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   The UltraViolet Cafe's Guide to better modeming Cuisine.
		        Tony  Frey

o The Beginning:

So you've finally got a modem, huh?  You've spent a good amount

of time and effort setting it up and getting the damn computer to realize that it's there. Now your ready. You're ready to take your first step into the wonderful world of modeming. Or are you?

Think of modeming as a ultra-modern telephone that is completely

automated, all you do is tell the computer what to dial and it'll do the rest for you, right? Well, sorta. First off, the computer is only as smart as the person in front of it. Granted that you may have spent a good $2000-$3000 dollars to get the grooviest machine on the block, it ain't going to do the windows for you. To get the most out of your modem and your computer you first need to understand the basics behind how computer operators and sysops (Sys[tem]op[erators]) work. In this guide I hope to present to you meaningful and useful information and to More? [Y/n/c] present it in a understandable real life way.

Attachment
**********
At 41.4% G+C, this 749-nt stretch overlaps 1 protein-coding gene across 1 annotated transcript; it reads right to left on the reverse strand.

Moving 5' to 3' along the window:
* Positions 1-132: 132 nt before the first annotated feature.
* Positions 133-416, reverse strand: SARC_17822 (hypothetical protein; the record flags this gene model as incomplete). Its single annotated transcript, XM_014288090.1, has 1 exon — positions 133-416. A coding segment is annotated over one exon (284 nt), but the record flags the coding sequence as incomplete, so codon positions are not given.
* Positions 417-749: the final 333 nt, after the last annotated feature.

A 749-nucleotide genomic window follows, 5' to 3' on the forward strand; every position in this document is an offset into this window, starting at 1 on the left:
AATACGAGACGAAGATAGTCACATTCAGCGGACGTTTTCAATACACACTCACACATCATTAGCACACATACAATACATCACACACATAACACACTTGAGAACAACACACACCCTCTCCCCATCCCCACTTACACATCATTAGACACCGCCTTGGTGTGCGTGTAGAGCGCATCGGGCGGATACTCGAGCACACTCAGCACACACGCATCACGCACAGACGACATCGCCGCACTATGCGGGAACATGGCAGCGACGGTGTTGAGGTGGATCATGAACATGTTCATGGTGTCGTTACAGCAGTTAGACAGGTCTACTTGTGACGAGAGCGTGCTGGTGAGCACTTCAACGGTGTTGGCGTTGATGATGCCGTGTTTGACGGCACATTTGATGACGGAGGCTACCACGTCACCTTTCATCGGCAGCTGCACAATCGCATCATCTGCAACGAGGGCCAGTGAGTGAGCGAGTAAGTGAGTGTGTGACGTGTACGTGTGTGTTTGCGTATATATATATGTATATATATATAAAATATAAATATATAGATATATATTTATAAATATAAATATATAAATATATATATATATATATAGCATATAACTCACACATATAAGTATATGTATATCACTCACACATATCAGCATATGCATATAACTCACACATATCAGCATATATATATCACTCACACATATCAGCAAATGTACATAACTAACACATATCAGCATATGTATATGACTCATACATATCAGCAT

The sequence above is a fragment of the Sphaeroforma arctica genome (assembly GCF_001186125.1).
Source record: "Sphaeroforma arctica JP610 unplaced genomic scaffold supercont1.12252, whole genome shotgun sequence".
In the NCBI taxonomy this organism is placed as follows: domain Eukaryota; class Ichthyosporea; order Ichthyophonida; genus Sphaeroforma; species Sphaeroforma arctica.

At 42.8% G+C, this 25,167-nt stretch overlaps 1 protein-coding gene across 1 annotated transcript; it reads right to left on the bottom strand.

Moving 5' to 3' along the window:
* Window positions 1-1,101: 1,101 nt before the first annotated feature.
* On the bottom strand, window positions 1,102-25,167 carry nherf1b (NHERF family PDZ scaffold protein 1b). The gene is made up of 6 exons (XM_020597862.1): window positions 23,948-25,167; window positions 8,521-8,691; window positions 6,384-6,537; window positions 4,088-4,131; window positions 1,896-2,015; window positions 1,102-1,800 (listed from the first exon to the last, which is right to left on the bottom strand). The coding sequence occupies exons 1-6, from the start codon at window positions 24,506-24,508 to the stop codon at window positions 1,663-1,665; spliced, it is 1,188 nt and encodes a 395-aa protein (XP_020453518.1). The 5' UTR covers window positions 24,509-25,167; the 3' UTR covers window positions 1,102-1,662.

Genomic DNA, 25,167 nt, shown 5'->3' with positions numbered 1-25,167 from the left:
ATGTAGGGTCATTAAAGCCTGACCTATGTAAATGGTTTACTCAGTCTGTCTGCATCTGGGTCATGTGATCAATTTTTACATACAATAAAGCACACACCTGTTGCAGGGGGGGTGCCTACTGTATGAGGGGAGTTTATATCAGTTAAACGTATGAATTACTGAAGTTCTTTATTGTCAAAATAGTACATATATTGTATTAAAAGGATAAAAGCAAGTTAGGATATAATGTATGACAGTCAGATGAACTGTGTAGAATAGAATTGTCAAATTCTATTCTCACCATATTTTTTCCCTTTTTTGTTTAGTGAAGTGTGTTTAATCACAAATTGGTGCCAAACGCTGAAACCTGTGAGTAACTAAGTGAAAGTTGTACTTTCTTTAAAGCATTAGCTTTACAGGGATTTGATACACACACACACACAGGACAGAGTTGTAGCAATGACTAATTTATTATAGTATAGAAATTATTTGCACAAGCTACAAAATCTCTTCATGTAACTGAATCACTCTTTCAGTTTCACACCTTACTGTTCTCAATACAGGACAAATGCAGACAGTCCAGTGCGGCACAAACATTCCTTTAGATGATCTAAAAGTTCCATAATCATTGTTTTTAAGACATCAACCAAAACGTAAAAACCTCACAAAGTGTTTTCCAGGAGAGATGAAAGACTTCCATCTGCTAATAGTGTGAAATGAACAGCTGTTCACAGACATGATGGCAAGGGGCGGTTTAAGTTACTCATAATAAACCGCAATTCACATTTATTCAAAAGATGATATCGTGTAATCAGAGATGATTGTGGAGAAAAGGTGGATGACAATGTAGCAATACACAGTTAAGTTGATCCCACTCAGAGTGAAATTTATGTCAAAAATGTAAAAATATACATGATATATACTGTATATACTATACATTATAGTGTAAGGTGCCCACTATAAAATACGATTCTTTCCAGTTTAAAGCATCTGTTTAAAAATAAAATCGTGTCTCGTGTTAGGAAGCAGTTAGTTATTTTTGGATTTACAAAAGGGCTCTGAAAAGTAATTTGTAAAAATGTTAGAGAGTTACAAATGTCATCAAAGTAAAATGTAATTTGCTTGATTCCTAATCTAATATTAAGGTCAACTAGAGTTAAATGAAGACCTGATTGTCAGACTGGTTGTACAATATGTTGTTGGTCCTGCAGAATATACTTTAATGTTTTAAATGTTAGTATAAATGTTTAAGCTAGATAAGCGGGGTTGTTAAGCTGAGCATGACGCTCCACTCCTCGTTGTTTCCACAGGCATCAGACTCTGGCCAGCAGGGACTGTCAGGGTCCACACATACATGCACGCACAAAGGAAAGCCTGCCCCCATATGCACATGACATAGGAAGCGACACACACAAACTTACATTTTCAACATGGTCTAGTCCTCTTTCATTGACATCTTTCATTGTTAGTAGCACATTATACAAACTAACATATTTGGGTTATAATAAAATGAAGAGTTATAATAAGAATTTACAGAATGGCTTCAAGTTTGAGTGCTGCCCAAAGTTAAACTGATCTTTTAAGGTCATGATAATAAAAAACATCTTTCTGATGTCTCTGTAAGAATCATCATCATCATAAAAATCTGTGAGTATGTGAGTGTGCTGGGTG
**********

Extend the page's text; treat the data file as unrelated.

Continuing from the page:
o Definitions:

The first thing you did when you learned how to drive was to

know what everything was. What good would it have been for your instructor to tell you to apply the brake if you didn't know that the brake was? The same logic applies to modeming, and here are the things that I think will benefit you most:

BBS- BBS stands for Bulletin Board SYSTEM. Now please DO NOT
     get SYSTEM and SERVICE confused.  Although some BBS's do
     charge money to become a member by far the majority of
     local BBS's are FREE!
    SYSOP- The sysop or System Operator is the owner of the particular
     BBS that you are a member of.  The sysop is usually a 
     computer buff that enjoys using his/her computer for the
     benefit of other computer buffs.  PLEASE remember that
     a sysop is giving you a benefit, most sysops have $1000's
     of dollars invested into their system and they don't need
     you calling and giving them flack about how you just got
     your new 19,200 baud modem and you want him/her to get one
TERM,COMM- When you hear the word Term or Comm this is merely a
     reference to the particular "TERM"inal program that you are
     using to call the boards with.  (Note: Board and BBS are
     synonymous in most cases)
     USER- A user is anyone that calls or uses a board (BBS). A user
     usually has the benefits of posting messages and/or downloading